When it comes to the risks our current legal culture poses to your family, sometimes one state tells a lot of the story.
The Illinois Department of Public Health estimates that 37,922 women in their state had abortions in 2011, and that just over 16 percent – more than 6,000 – of those were girls under 18 years of age. That ongoing tragedy has been complicated for many years by the fact that Illinois is the only state in the Midwest that doesn’t require those thousands of underage girls to notify their parents they were having an abortion.
Illinois lawmakers tried to head off those horrifying numbers back in 1983 by passing a parental notification act that would have required doctors to alert the parents of pregnant girls 17-or-under no later than 48 hours before aborting their unborn babies. Parents would then have to sign a form authorizing the abortion, with the understanding that the form would become a permanent part of their daughter’s medical record … or had the opportunity to intervene and provide crucial, even life-saving counsel to their child. (The law allowed court-approved exceptions as required by the Supreme Court.)
The law, though, never took effect. First, a group of abortionists filed a lawsuit challenging its constitutionality; a court found in favor of the abortionists. The Illinois legislature tried again in 1995, only to be challenged again – this time by the American Civil Liberties Union (ACLU), which along with Planned Parenthood has made it a regular practice to oppose and blockade similar parental notification laws in other states coast to coast.
For 17 years now, this second case has made its glacier-like way through the Illinois legal system, finally landing this year on the docket of the state’s Supreme Court, where Alliance Defending Freedom staff and allied attorneys (special thanks to the Chicago legal firm of Mauck & Baker) filed a friend-of-the-court brief in support of the state legislation. On July 10, the court ruled unanimously to dismiss the ACLU lawsuit. Now, barring an appeal to the U.S. Supreme Court, the law will finally – finally – go into effect on August 14.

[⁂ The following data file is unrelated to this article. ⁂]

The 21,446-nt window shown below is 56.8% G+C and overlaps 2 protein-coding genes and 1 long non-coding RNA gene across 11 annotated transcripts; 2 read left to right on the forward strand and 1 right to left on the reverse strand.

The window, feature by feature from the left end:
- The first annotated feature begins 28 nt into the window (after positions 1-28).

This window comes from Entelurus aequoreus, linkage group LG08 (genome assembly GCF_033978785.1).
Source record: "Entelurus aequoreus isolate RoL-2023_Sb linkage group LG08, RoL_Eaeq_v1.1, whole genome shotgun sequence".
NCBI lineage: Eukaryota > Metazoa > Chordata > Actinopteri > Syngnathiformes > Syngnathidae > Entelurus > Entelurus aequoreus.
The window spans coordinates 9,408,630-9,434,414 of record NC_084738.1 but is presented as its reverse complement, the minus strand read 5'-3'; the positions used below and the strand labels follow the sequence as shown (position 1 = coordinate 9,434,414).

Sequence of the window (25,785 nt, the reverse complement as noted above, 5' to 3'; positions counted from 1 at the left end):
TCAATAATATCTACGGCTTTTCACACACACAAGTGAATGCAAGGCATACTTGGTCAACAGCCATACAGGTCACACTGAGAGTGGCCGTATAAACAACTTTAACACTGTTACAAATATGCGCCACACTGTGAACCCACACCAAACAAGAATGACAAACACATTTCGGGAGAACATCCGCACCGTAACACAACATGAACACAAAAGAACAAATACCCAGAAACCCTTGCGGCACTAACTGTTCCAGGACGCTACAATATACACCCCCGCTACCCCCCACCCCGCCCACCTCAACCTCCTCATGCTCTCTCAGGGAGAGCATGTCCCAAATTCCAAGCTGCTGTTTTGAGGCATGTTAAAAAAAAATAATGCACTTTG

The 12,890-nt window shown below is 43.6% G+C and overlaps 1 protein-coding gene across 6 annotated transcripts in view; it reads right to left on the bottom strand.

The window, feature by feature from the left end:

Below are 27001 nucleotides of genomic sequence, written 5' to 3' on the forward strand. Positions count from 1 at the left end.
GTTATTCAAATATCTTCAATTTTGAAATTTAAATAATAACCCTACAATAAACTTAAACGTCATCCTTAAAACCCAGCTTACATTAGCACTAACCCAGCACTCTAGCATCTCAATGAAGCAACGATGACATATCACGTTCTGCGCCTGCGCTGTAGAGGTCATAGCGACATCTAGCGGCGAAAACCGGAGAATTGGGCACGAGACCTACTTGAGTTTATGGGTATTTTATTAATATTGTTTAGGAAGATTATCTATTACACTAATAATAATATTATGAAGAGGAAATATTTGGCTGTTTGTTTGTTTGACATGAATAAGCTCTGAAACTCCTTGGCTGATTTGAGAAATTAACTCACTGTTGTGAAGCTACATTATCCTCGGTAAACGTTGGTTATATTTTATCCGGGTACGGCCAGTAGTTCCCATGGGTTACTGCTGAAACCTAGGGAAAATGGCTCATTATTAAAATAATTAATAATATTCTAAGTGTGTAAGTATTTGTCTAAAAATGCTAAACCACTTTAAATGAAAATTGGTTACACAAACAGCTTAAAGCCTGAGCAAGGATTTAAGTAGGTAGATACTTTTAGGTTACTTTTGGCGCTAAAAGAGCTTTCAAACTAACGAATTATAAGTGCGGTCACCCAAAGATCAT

“The well-being of young women is more important than the bottom line of abortionists,” says Alliance Defending Freedom Senior Counsel Casey Mattox. “All this law has sought to do since 1995 is to uphold the duty and desire of parents to protect their own children rather than allow them to be taken advantage of by others.”
In the words of the court, Mattox says, “the law constitutionally encourages ‘an unmarried, pregnant minor to seek the help and advice of a parent or other adult family member in making the very important decision whether or not to bear or take the life of a child.’ The ACLU kept this law from protecting women for more than 17 years, but that is now over.”
Illinois now becomes the 39th state to require parents to be notified if their underage daughter is scheduled to have an abortion – an answer to the prayers of nearly two decades, and a testimony to the tireless persistence of our attorneys and our allies as they work diligently, unswervingly to protect life and freedom and families like yours all over America. Please join us as we pray for grace and wisdom to continue fighting these crucial fights in other states all over the country.
The reality is that our federal abortion laws are stuck in the past. So, it makes sense that Mississippi would want its state law to reflect our modern scientific knowledge.
While claiming to protect women’s health, this legislation fails to acknowledge the physical and mental toll abortion has on women—to say nothing of the unborn female lives being aborted.